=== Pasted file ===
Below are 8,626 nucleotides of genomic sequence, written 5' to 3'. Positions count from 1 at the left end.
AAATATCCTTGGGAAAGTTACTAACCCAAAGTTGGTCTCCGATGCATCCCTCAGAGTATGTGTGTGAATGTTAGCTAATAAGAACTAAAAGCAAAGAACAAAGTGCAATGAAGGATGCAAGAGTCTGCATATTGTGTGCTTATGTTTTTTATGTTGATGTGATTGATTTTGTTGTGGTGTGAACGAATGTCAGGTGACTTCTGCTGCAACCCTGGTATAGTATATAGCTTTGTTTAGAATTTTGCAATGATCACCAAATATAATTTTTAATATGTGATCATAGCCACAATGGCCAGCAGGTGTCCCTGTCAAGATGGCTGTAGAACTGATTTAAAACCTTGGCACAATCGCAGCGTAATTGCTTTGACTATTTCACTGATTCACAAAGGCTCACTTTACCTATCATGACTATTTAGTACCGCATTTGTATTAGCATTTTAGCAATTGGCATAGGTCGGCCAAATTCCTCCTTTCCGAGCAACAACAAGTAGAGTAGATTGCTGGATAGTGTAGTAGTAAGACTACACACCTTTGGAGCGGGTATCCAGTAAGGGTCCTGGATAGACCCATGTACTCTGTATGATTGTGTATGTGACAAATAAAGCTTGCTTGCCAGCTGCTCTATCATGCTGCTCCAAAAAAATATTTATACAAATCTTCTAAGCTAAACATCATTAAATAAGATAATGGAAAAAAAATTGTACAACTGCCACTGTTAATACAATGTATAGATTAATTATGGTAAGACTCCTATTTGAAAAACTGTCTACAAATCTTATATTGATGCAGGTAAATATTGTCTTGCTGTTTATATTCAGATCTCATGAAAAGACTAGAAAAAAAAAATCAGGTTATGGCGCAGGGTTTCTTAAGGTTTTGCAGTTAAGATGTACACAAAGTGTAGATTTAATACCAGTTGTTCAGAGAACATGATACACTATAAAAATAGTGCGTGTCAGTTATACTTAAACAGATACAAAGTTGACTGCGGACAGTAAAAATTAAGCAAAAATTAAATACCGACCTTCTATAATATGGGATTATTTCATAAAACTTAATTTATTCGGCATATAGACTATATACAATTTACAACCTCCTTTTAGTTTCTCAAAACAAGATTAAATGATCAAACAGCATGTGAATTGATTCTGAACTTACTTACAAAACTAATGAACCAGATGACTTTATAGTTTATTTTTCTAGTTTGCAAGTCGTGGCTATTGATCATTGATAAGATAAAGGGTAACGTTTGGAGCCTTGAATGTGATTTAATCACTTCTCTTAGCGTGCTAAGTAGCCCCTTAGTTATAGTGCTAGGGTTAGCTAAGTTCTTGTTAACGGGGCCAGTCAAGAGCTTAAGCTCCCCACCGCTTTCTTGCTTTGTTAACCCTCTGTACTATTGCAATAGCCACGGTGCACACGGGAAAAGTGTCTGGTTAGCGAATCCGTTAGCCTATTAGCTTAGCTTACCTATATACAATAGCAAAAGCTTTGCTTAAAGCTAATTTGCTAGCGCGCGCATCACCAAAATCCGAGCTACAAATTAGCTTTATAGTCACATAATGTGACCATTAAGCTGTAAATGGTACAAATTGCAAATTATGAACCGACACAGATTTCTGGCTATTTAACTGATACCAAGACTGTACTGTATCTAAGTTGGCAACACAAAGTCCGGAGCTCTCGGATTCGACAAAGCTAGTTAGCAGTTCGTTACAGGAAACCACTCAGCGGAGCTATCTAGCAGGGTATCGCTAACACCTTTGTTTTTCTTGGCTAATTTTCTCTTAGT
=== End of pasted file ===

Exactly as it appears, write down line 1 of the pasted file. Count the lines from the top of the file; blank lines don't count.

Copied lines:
Below are 8,626 nucleotides of genomic sequence, written 5' to 3'. Positions count from 1 at the left end.